Handbook of Antioxidant Methodology: Approaches to Activity Determination
Chapter 10: Antioxidant Activity and the Role of Gene and Protein Expression in Oxidative Stress
Published:12 Oct 2021
Special Collection: 2021 ebook collection
D. M. Hanafy and R. A. Hill, in Handbook of Antioxidant Methodology: Approaches to Activity Determination, ed. P. D. Prenzler, D. Ryan, and K. Robards, The Royal Society of Chemistry, 2021, ch. 10, pp. 310-362.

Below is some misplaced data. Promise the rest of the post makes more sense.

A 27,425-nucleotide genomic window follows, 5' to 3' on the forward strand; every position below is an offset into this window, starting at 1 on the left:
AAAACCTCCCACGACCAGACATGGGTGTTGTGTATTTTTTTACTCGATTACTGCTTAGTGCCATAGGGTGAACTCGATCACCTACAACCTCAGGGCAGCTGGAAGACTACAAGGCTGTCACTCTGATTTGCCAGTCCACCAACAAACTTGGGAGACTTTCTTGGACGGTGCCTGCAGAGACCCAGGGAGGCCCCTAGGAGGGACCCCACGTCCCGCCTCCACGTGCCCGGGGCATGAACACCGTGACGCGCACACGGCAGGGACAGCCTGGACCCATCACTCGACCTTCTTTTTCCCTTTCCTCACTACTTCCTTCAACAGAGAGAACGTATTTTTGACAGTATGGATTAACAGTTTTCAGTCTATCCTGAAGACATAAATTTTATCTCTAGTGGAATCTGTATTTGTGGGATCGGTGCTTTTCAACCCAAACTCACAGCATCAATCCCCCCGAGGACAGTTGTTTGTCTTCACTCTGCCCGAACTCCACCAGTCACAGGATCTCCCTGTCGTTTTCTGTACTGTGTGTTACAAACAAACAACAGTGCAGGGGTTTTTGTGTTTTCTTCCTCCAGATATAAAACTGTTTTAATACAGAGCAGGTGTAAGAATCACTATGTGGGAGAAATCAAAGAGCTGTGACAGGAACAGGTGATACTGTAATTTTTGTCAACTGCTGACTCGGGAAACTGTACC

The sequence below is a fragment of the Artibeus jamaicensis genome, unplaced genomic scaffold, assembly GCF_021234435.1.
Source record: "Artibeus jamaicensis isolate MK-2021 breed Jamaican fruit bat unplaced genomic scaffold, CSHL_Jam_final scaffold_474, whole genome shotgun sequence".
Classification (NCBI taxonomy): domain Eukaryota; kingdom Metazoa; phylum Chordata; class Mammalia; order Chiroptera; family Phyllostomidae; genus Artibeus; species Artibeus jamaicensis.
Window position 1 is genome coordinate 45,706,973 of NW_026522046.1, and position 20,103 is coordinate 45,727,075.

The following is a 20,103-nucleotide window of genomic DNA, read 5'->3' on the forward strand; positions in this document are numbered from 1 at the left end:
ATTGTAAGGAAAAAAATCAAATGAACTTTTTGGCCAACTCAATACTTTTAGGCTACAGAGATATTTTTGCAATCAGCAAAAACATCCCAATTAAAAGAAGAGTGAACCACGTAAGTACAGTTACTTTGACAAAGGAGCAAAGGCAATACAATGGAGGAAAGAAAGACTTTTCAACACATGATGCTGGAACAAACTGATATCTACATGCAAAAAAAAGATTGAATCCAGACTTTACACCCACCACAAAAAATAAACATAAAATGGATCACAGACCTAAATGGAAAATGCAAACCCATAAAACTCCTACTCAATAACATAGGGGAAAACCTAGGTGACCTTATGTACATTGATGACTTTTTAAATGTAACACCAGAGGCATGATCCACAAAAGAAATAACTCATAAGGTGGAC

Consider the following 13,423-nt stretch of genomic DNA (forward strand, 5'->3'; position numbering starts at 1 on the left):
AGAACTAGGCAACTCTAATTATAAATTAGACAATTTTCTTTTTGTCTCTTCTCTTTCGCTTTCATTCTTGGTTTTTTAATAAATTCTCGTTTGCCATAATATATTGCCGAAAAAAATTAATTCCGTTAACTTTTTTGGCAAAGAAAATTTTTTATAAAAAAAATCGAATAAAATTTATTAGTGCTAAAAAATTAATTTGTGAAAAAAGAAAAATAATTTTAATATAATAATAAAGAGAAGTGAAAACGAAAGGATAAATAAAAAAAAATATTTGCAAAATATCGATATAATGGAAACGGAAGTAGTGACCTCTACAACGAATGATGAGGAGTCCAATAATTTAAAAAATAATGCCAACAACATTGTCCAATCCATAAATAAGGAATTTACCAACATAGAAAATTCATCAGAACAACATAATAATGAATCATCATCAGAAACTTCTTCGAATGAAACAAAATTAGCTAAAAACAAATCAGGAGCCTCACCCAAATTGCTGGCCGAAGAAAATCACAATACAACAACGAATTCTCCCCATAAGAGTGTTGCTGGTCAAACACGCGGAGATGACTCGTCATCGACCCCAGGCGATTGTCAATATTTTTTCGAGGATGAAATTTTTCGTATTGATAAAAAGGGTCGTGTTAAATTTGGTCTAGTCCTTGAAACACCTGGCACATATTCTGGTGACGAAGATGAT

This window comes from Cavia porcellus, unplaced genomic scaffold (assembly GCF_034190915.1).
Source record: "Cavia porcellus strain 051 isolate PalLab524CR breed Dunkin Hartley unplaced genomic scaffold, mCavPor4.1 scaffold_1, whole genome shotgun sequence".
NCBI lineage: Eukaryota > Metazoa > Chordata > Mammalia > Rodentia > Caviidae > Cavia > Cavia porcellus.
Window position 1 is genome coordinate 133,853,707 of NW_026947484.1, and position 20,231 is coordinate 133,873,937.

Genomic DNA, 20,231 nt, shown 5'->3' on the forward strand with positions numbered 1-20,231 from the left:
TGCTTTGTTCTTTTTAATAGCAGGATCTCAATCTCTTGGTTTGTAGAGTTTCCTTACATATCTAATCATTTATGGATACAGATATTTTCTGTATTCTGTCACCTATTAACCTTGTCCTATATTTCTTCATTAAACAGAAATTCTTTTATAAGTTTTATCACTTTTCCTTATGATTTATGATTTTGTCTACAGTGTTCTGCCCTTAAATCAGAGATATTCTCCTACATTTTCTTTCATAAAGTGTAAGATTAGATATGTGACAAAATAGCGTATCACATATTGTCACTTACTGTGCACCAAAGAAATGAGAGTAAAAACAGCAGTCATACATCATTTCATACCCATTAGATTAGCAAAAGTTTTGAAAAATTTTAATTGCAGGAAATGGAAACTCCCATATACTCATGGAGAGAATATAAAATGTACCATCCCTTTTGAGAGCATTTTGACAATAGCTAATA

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At the level of cellular signaling pathways that regulate homeostasis and a healthy phenotype, antioxidants function in maintaining normal cell physiology. Perturbation of these pathways involving antioxidants also leads to pathological states. Normal cell physiology and pathophysiological states can manifest through antioxidant activity affecting gene and protein expression. Reactive oxygen species have both primary metabolic functions and also act as secondary messengers in critical cellular pathways that react to and modulate oxidative stress and invoke antioxidant defense mechanisms. Activation of key transcription factors, notably nuclear factor-E2-related factor 2 (Nrf2), invokes activation of antioxidant response elements leading to changes in gene expression across a range of functions. Multiple kinases (key regulators at the protein level) including mitogen-activated protein kinases (MAPK), protein kinase B (Akt), and phosphoinositol-3-kinase (PI3K) are involved in multiple pathways regulating the cellular redox state. Thioredoxins, peroxiredoxins and glutaredoxins are also key regulators in these pathways. Disease states generated through dysregulation of redox homeostasis particularly impact the central nervous system, the cardiovascular system, the respiratory system, bone and integument and are implicated in some cancers and in diabetes mellitus. Novel drugs across a range of molecular classes with high efficacy in correcting imbalances in gene expression and protein regulation have recently been developed. Both natural and synthetic compounds feature as novel and potential therapeutics. Better understanding of the regulation of key gene and protein expression pathways is contributing to strategies for treatment of pathologies resulting from dysregulation of antioxidants at cellular and molecular levels.